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FROM THIS EPISODE

President Obama says he's keeping his campaign promise to end the war in Iraq and that all combat operations will be over at the end of this month. We look at America's ongoing role and the state of the country seven years after the downfall of Saddam Hussein. Also, monsoon flooding creates a humanitarian crisis in Pakistan, and New York City's Landmarks Committee has cleared the way for a Muslim center including a mosque two blocks from Ground Zero. Is it an affront to the victims of 911 or an effort to bridge the gap between religions?

Banner image: US soldiers stand next to Iraqi military police vehicles lined up at the US army Forward Operating Base Constitution West of Baghdad on July 29, 2010. All US combat troops must leave Iraq by the end of 2011. Photo: Ahmad al-Rubaye/AFP/Getty Images

Producers:
Frances Anderton
Andrea Brody
Darrell Satzman

Making News Monsoon Flooding Creates Humanitarian Crisis in Pakistan 7 MIN, 39 SEC

Pakistan's worst floods in more than a century have left three million people homeless. Among the hardest-hit places is the Swat Valley, where two million people were driven away last year by fighting between government forces and the Taliban. That's according to Matthew Green who's currently in Islamabad for the Financial Times.

Guests:
Matthew Green, Afghanistan and Pakistan Correspondent, Financial Times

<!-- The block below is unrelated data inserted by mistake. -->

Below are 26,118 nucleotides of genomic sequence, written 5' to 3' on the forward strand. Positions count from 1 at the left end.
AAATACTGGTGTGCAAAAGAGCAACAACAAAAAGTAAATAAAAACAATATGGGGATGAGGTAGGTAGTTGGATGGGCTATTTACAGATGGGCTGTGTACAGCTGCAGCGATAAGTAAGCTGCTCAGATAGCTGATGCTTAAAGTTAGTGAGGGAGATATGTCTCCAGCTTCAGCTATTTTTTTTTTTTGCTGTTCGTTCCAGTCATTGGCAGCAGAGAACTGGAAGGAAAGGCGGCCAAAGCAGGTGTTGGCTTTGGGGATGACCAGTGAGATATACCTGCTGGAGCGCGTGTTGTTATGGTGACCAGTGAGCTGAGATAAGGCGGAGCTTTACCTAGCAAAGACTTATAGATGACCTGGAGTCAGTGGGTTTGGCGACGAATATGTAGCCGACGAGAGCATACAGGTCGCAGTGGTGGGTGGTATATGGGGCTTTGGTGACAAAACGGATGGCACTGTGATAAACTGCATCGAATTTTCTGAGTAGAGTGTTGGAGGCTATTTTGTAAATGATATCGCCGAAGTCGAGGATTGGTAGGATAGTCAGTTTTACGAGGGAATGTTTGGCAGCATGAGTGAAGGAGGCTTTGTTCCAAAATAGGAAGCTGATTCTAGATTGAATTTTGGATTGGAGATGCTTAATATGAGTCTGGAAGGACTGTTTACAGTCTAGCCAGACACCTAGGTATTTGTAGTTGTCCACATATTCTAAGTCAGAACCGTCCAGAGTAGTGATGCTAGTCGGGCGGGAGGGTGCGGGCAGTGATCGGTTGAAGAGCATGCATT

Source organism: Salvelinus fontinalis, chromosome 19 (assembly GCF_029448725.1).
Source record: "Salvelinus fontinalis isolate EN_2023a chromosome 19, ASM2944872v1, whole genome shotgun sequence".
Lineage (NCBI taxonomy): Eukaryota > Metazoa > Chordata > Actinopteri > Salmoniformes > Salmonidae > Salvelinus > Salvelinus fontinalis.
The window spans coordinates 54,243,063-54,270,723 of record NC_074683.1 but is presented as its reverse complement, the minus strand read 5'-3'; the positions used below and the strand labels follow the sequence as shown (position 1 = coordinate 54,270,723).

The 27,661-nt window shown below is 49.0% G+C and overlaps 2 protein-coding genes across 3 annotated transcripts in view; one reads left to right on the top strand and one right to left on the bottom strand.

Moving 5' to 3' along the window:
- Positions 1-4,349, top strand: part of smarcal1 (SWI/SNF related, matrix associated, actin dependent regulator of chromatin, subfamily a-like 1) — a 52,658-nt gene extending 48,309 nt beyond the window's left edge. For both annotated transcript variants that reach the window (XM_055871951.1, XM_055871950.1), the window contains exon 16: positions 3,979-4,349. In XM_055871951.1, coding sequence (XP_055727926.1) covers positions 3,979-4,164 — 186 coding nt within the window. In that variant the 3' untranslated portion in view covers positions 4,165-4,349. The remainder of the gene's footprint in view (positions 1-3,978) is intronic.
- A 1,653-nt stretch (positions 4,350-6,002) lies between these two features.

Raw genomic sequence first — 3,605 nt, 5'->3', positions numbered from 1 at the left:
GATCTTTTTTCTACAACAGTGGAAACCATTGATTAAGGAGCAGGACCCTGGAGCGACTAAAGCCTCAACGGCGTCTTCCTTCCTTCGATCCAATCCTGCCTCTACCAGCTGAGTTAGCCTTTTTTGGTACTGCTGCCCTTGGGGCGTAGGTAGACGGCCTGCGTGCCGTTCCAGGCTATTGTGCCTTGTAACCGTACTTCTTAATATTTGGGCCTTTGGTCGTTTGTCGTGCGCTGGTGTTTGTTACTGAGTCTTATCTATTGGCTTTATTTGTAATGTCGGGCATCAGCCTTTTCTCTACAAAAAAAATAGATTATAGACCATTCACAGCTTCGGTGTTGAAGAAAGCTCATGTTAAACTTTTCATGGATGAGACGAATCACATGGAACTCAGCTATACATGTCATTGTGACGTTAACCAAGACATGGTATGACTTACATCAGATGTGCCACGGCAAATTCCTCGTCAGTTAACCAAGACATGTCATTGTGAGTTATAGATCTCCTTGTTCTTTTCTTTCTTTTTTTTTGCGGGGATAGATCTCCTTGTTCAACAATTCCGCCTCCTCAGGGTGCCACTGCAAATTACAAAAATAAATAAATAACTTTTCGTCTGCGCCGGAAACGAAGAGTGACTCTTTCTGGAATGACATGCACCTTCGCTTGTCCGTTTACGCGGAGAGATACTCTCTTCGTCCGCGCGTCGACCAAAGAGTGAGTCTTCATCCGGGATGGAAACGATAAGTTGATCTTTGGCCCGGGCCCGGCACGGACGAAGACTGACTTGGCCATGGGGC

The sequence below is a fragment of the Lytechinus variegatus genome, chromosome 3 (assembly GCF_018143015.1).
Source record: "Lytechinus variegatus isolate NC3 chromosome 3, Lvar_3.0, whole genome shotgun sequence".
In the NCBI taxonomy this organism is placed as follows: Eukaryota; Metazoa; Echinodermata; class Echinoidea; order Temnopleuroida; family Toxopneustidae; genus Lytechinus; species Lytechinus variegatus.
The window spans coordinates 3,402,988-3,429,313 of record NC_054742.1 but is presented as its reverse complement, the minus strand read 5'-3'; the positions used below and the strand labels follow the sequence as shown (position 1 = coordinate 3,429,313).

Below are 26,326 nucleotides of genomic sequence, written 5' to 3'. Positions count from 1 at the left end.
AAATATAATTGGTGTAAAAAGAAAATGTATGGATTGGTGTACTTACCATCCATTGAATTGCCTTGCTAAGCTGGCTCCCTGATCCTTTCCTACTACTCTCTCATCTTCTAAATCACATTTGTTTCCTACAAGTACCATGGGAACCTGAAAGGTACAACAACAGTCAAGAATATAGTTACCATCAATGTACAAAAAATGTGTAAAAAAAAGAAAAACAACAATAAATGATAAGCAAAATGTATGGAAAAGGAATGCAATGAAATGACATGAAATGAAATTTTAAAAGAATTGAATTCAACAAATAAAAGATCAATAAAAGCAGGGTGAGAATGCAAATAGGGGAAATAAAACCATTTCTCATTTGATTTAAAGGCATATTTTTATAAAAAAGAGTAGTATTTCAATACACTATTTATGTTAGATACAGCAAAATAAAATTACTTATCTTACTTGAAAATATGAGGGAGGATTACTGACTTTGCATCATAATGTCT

Reporter's Notebook Decision Clears Way for Ground Zero Mosque 8 MIN, 20 SEC

New York City's Landmarks Preservation Commission has cleared the way for a Muslim community center, including a mosque, to be constructed two blocks from Ground Zero. The program director for Park 51 says it's designed to "build bridges between faiths," like Jewish Community Centers and YMCA's. Reacting to today's unanimous vote, some in the audience shouted, "Shame on you." Opponents include Sarah Palin, Tea Partiers, some Republican leaders and the Anti-Defamation League, all of whom call it an affront to the victims of 911. Victims' families are divided. Javier Hernandez covered today's hearing for the New York Times.

Guests:
Javier Hernandez, Reporter, New York Times

Main Topic America Leaves Iraq: Is the Mission Accomplished at Last? 34 MIN, 45 SEC

President Obama did not say "mission accomplished," but he did say yesterday that all combat operations in Iraq will end this month, as he promised. Fifty thousand American troops will remain, but the State Department will lead what's become a civilian effort, using the biggest embassy in the world. But Iraq has no permanent government. There's disagreement over how much violence has really declined and fears it will increase when US troops are gone. Is the US still relevant? What about Iran? How do Iraqis feel about America's role, and what's the future for five million displaced people?

Guests:
Liz Sly, Washington Post (@lizsly)
Wayne White, Middle East Policy Council (@middleeastinst)
Michael Rubin, American Enterprise Institute (@mrubin1971)
Hiwa Osman, Media Advisor, then-Iraqi President Jalal Talabani
Rami Khouri, Daily Star (@RamiKhouri)

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